If you are dateless this Valentine’s Day, as many of us are, it is probably because an old or potential significant other has screwed you over. When that happened, you may have been subjected to a predictably insincere apology. We throw apologies around every day —that person you didn’t hold the door for or that person you accidentally ran into — so shouldn’t we treat the people we care deeply for with a little more respect? In romantic relations, as with others, apologies should be replaced with something much more tangible: change.
I tend not to apologize because I get confused about what I am really sorry for. What we are actually apologizing for tends to be the pain we caused the person, instead of whatever caused that pain. In my opinion, because of its vagueness and overuse, the phrase “I’m sorry” has lost its value. It has turned into a mere societal convention, which should only be applied to the polite treatment of strangers.
In my relationship experience, I haven’t wanted my ex-partner to apologize. I have wanted them to discuss the situation with me, to listen to what I have to say, or to understand my point of view, but I realize that I expect these things regardless of a preceding apologetic phrase. I say, skip the apology altogether and go right to the action of trying to scrape off the residue stuck to the relationship.
I asked some other single U of T students to give me their take on apologies. Nancy Yu agrees that action speaks louder than words and that “apologies should be quick so you can both move forward. Drawing them out destroys the apology’s value.” So in order to maximize the positive effects from an apology, says Nancy, it is ideal to quickly move onto changing what went wrong as opposed to dwelling on apologizing.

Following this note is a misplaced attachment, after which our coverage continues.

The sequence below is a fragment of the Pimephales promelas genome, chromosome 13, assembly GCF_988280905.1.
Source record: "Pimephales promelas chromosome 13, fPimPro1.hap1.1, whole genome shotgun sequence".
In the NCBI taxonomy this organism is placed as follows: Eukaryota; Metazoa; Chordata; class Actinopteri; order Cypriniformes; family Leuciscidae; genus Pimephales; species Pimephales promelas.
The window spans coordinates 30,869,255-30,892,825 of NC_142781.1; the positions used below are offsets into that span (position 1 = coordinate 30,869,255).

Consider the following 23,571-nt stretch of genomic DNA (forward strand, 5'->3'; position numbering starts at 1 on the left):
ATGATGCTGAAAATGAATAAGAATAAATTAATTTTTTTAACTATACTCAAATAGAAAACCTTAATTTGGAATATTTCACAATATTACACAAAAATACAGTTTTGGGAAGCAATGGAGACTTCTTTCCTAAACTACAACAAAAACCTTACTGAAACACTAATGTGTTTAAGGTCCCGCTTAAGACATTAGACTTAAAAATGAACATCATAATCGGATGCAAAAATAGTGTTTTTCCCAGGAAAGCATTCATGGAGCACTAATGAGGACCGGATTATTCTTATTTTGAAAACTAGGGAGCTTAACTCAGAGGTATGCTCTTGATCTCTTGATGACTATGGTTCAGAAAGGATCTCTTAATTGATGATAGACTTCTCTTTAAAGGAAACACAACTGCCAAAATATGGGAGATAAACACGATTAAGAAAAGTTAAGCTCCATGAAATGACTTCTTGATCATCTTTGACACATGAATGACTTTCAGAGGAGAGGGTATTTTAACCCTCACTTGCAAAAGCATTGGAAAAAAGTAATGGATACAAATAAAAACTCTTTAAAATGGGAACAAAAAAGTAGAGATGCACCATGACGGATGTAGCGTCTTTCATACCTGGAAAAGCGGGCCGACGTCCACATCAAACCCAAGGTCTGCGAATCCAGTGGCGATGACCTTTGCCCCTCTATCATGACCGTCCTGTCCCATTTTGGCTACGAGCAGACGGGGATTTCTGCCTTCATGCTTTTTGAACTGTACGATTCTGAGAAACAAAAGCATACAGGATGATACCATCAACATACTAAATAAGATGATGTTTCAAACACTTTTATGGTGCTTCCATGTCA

Liza Korp finds it hard to accept apologies because significant others use them “as an excuse. It is easy to fake being sorry through an apology.” Saying two words is a lot easier than proving to someone how much you care, that the mistake won’t occur again, and that you are aware of your slip-up. However, those three tasks is exactly what an ex-boyfriend of mine claims is covered by an apology.
I decided to check out the flip side of these opinions by asking a couple of my ex-boyfriends to share their thoughts about apologies. The aforementioned ex said that “apologies are really important to me” and that by saying “I’m sorry” his partner would cover those three important tasks. I agree that acknowledgement, prevention, and compassion are key when mistakes occur, but how they should be conveyed vary by person. He said that “it might not be the same for someone else” but an apology accomplishes that task in his opinion.
What is accomplished in an apology could be accomplished better through action, or even just different words. Why can’t partners just say that they cares about us, they realize they messed up, and they won’t do it again? What does “I’m sorry” really do?
Another ex-boyfriend of mine take a position half-way between the two alternative. “I think it’s obviously more meaningful to show you’re sorry rather than just apologize,” he says and he agrees with Nancy that “you need to put things behind you quickly.” The “timing” of the mistake is important, he notes, because often “the other stuff in your life” influence the behaviour in relationships, even though the two don’t necessarily correlate. “If possible you would both just show you’re sorry. But both [apologizing and showing you’re sorry] is even better.”
All in all, I think there’s mutually agreed on being sincere and moving forward from what goes wrong in our love lives. What isn’t as clear cut is whether the phrase “I’m sorry” is really necessary. Every connection with another person is different, but showing you care about the other person by respecting what they deem to be fair seems to be universal. Perhaps getting to know how your partner deals with problems before you have them may be your key to a V-day date next year.
Christina Atkinson is a first year student studying Economics and Public Policy.